The recent complaint and allegations against Deputy Adamson come on the heels of another incident involving excessive force and a HSCO deputy. In February 2022 it came to light that former Deputy Brian Earls had been fired in relation to his alleged assault of an individual who was handcuffed and seated in the backseat of the patrol car of his wife, Stinnett Police Chief Corisa Earls. Brian Earls was not on duty at the time of the incident and it is unknown why he was present.

(Update as of 6/14/2022 6:35pm When the initial story involving both Earls was published, Corisa Earls sought out the personal Facebook profile of the author despite having numerous ways to contact him on his professional platform available and sent a message that was termed inappropriate for the author to engage in. The message was forwarded to the Editor, who recognized and understood the need to afford Corisa Earls the opportunity to be heard. The Editor made several attempts to connect with Corisa Earls and expressed a desire to give Earls the dignity of an interview or statement--the offer was declined once and ignored another time. The Editor also wishes to express that she remains a neutral and uninvolved party that is receptive to concerns and proof of error, should the desire to do so arise)

In the case of Brian Earls, the Texas Rangers conducted an internal investigation. As of this writing, it is unknown if the Texas Rangers will investigate the complaint of Irasema Perez.

These two incidents, closely grouped together in time, stand out in stark contrast when compared to the lack of complaints regarding neighboring agency Borger Police Department.

The culture of law enforcement is one that is close-knit and resistant to outsiders. Much of this exclusiveness is rooted in the nature of the profession as well as the personalities of those who are drawn to the occupation.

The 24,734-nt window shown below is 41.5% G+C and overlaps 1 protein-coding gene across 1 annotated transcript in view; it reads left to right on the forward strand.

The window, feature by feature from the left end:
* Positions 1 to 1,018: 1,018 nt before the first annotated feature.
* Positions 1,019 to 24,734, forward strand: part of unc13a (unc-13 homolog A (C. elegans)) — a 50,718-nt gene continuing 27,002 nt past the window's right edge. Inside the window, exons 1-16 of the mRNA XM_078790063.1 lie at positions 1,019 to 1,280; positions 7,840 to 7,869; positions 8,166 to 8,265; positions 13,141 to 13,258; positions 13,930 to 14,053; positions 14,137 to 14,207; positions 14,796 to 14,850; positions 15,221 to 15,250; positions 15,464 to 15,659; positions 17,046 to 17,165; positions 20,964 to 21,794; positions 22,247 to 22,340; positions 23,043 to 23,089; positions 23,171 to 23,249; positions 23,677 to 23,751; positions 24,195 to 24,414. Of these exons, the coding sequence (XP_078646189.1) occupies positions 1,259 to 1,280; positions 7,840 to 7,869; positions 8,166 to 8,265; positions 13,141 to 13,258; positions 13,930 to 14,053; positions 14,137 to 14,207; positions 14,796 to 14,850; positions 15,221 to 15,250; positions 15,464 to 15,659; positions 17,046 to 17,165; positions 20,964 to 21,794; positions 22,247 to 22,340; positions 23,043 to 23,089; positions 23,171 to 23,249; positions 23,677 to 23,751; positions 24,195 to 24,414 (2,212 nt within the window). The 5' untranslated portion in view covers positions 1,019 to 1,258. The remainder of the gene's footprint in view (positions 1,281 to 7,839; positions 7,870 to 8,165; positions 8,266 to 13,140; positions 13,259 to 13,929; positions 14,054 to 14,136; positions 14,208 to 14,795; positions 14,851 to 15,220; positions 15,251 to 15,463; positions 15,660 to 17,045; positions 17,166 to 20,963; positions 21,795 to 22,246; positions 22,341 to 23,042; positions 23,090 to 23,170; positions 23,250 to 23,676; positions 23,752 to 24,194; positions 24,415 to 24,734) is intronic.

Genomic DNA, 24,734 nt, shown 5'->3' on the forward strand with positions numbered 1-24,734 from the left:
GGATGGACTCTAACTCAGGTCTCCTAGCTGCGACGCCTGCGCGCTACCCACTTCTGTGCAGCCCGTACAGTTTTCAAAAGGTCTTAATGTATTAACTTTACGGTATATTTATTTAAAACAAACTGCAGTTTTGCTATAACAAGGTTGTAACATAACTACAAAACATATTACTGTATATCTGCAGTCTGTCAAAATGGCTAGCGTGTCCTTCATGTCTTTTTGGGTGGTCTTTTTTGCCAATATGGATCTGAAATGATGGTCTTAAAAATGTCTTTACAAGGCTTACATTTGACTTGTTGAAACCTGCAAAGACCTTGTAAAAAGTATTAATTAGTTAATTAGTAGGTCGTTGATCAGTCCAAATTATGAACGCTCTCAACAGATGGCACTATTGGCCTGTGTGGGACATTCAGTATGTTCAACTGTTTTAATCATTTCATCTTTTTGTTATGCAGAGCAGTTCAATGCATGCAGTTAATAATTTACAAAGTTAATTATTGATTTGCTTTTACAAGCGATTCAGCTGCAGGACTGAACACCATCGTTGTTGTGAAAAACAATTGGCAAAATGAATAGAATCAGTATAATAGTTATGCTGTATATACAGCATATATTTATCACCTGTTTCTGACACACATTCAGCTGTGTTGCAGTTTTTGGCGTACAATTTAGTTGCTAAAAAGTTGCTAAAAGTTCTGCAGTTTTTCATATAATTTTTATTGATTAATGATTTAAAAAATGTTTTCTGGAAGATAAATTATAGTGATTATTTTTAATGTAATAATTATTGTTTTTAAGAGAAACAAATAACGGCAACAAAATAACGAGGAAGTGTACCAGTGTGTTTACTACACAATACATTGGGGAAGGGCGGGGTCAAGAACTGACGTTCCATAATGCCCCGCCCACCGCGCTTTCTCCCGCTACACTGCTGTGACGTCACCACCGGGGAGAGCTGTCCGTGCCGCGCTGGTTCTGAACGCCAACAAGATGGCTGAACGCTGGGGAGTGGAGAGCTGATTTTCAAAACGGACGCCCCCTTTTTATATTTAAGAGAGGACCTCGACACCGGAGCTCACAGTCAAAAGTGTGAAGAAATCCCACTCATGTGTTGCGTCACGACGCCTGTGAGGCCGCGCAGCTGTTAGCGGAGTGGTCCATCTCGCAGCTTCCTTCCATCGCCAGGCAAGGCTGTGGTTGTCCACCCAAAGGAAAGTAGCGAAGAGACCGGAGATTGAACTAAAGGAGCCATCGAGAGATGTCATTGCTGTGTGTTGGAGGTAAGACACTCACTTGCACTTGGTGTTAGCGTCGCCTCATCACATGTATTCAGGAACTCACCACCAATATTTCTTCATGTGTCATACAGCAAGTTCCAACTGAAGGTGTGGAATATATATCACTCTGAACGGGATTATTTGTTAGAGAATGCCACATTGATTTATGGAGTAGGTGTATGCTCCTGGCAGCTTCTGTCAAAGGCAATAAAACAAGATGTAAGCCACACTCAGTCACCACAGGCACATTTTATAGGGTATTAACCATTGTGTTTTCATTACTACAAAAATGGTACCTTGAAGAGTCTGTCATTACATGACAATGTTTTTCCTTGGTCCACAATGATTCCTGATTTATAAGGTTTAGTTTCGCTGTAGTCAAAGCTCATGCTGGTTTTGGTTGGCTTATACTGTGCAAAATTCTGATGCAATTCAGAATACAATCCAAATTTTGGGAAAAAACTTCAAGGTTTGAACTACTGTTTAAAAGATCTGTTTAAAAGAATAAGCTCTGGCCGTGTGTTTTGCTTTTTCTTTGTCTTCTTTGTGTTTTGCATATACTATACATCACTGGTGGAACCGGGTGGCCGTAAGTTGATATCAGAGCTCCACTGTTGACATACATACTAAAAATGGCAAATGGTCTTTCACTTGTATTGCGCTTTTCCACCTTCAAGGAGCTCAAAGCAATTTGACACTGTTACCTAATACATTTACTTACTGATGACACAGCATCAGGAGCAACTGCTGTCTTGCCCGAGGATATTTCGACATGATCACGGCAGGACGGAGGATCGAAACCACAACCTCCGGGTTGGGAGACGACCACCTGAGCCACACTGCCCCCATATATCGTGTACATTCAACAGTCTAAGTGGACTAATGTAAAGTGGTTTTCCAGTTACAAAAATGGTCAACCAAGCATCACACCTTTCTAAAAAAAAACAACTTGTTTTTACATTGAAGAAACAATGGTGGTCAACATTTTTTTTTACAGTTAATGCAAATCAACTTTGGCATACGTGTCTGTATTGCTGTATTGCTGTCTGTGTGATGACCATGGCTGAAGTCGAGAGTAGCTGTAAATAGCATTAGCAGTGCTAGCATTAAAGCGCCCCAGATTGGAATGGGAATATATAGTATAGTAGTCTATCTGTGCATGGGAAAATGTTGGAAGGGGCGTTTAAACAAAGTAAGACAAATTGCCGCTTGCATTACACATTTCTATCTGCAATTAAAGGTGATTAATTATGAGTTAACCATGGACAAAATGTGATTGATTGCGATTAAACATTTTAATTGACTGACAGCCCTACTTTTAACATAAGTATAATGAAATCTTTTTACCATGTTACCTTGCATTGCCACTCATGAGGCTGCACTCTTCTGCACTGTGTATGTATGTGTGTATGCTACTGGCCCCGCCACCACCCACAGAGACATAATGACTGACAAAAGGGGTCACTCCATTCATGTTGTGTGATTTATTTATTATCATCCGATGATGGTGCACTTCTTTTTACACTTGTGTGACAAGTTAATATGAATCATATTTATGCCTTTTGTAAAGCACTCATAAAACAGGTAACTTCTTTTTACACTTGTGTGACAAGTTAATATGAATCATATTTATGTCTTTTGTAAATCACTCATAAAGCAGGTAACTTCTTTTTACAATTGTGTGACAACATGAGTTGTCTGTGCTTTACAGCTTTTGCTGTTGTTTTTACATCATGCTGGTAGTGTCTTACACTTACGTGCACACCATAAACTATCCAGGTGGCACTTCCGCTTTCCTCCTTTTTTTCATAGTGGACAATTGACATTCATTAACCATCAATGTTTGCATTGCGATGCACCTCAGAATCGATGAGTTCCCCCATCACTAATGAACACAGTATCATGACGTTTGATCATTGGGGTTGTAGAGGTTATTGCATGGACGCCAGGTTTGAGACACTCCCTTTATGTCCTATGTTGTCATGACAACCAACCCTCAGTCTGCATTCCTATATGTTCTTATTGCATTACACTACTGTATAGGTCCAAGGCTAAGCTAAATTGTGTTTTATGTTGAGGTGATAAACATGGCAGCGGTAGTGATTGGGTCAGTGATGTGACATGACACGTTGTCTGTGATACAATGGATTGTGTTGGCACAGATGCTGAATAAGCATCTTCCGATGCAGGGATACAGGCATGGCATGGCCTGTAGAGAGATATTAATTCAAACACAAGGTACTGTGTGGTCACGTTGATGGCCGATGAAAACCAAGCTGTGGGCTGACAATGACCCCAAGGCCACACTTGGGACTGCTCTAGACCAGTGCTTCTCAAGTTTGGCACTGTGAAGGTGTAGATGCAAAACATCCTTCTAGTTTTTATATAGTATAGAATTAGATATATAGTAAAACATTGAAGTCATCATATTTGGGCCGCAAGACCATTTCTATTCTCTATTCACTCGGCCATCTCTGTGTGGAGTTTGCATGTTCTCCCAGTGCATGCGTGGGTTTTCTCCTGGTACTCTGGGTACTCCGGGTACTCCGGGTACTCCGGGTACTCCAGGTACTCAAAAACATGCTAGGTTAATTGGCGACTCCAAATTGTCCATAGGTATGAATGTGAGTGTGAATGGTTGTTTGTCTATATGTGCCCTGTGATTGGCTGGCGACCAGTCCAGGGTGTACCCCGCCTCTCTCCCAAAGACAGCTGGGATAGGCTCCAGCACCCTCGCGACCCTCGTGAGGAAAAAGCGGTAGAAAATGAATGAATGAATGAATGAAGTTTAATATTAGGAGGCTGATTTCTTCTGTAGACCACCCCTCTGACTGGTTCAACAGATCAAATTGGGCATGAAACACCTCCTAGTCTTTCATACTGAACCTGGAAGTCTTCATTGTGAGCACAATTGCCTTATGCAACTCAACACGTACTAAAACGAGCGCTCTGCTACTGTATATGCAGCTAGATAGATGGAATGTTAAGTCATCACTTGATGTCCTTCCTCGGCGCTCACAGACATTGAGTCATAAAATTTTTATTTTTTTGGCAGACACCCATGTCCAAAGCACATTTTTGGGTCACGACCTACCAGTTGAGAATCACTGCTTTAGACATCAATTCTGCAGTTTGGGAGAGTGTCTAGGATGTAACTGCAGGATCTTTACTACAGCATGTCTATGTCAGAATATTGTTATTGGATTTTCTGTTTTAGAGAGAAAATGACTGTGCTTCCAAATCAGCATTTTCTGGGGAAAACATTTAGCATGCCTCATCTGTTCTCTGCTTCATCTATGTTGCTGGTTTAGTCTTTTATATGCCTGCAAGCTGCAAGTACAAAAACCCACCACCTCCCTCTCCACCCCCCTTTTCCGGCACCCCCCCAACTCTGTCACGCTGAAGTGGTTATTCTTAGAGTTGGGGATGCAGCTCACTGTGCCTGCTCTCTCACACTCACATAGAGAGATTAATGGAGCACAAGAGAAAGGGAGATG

The argument can be made that in order to preserve the integrity of law enforcement as a whole, the presence of ethical and public-minded leaders is needed. When there are no such leaders to maintain the fine line that LEO must walk, the dynamic easily devolves into a Machiavellian power struggle between LEO and the citizens they are sworn to protect.

Obtaining answers as to what will come from the complaints filed by Irasema Perez and witnesses will be contingent on an internal review by appropriate authorities. But regardless of the outcome, one thing to take note of is this: the culture of an agency is governed by its leader. And it is only sensible that we look to the leader for answers.

What will happen from here? There's one person who can decide.

Thrilled to Be There: the Smiling Mugshots of Hutchinson County

Hutchinson County has plenty of people who have committed a criminal blunder (or two). And just like any other bigger city, jail is no fun. However, some of the residents of Borger and Stinnett are believers in keeping their spirits high in the face of adversity.

Not sure what we mean?

Well....let's just say that Randall County's cheerful inmates aren't the only ones who seem happy to be arrested....While there’s nothing funny about committing a crime, these offenders in Hutchinson County certainly do know how to light up a pod with their smile :-)

Amarillo Murders in 2021

With an official tally of 27 murders, the year 2021 saw the highest number of homicides in Amarillo since 1994.

Below is a closer look at the year's criminal acts that resulted in life lost.

**Note from the Editor: The following is not an exhaustive list. We have compiled what you see below from news reports, official police statements, along with where the case stands in the court system. If you see any errors in reporting or fact, please email the editor directly at sarah.clark@townsquaremedia.com along with any supporting documents.

We wish to stress that all individuals charged are presumed innocent until proven guilty in a court of law.

***Not pictured: Edward Matthew Gamez